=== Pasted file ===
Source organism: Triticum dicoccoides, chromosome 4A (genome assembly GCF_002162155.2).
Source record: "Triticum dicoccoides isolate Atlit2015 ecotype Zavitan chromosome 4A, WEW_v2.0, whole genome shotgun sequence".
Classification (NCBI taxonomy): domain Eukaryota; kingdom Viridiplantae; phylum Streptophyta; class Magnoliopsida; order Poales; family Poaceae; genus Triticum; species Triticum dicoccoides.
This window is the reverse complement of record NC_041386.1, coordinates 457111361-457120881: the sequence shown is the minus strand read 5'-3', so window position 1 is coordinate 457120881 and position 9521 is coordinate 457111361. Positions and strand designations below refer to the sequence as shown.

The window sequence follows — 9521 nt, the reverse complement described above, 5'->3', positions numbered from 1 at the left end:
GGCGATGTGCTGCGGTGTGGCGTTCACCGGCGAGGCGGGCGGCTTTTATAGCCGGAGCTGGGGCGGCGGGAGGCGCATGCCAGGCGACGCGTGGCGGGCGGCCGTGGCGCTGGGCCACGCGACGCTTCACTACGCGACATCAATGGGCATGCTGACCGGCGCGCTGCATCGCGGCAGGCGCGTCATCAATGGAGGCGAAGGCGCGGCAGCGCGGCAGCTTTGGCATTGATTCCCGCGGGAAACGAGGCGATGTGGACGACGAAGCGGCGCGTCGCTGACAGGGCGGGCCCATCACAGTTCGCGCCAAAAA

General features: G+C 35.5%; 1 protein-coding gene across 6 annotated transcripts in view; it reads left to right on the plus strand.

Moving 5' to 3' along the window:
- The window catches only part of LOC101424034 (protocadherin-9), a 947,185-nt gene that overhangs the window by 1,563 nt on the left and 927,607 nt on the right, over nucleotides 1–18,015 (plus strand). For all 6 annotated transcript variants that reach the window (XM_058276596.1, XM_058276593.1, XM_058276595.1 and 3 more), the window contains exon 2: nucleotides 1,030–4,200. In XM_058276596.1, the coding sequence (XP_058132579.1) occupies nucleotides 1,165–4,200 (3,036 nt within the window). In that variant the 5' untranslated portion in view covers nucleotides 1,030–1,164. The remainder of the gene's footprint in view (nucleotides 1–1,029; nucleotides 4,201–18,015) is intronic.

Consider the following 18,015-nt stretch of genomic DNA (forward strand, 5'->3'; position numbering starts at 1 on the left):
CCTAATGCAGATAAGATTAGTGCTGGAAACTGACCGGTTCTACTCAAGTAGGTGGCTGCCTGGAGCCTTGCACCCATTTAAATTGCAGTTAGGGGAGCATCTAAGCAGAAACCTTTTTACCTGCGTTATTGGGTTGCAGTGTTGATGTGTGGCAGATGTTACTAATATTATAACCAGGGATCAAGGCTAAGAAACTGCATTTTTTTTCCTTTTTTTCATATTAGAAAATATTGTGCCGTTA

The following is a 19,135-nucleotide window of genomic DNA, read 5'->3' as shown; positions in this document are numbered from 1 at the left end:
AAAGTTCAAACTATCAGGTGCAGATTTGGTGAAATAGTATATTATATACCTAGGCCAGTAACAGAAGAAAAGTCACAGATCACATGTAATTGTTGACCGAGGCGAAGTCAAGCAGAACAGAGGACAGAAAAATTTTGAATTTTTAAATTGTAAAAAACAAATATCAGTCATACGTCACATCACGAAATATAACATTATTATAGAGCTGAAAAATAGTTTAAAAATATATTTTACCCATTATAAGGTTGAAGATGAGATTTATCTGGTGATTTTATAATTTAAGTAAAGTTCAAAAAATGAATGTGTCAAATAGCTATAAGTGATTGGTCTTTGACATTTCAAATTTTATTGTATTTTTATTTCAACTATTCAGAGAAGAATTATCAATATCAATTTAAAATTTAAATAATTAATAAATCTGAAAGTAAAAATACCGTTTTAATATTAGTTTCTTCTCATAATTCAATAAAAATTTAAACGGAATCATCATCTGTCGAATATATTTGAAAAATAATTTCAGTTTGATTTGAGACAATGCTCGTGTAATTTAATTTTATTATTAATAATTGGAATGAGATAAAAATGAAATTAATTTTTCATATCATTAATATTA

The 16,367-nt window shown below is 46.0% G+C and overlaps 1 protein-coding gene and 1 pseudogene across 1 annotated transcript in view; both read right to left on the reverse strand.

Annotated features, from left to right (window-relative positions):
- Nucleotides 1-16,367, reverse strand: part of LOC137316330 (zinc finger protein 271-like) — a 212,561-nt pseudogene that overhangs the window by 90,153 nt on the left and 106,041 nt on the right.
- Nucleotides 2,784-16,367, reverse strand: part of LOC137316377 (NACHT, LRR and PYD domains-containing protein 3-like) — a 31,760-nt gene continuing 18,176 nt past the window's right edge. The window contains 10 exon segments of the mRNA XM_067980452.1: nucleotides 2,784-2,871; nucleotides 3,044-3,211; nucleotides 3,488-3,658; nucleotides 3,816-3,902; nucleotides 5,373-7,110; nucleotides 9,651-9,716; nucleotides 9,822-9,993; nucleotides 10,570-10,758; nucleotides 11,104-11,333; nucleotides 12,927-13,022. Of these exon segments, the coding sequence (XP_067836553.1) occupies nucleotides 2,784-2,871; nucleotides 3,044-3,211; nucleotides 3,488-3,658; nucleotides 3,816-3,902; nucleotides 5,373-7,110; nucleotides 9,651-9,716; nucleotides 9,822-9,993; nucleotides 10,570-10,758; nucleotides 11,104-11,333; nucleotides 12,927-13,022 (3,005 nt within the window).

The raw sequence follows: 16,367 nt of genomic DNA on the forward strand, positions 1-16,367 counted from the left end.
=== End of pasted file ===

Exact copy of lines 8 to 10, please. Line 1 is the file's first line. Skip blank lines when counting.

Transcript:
Moving 5' to 3' along the window:
- The window catches only part of LOC101424034 (protocadherin-9), a 947,185-nt gene that overhangs the window by 1,563 nt on the left and 927,607 nt on the right, over nucleotides 1–18,015 (plus strand). For all 6 annotated transcript variants that reach the window (XM_058276596.1, XM_058276593.1, XM_058276595.1 and 3 more), the window contains exon 2: nucleotides 1,030–4,200. In XM_058276596.1, the coding sequence (XP_058132579.1) occupies nucleotides 1,165–4,200 (3,036 nt within the window). In that variant the 5' untranslated portion in view covers nucleotides 1,030–1,164. The remainder of the gene's footprint in view (nucleotides 1–1,029; nucleotides 4,201–18,015) is intronic.

Consider the following 18,015-nt stretch of genomic DNA (forward strand, 5'->3'; position numbering starts at 1 on the left):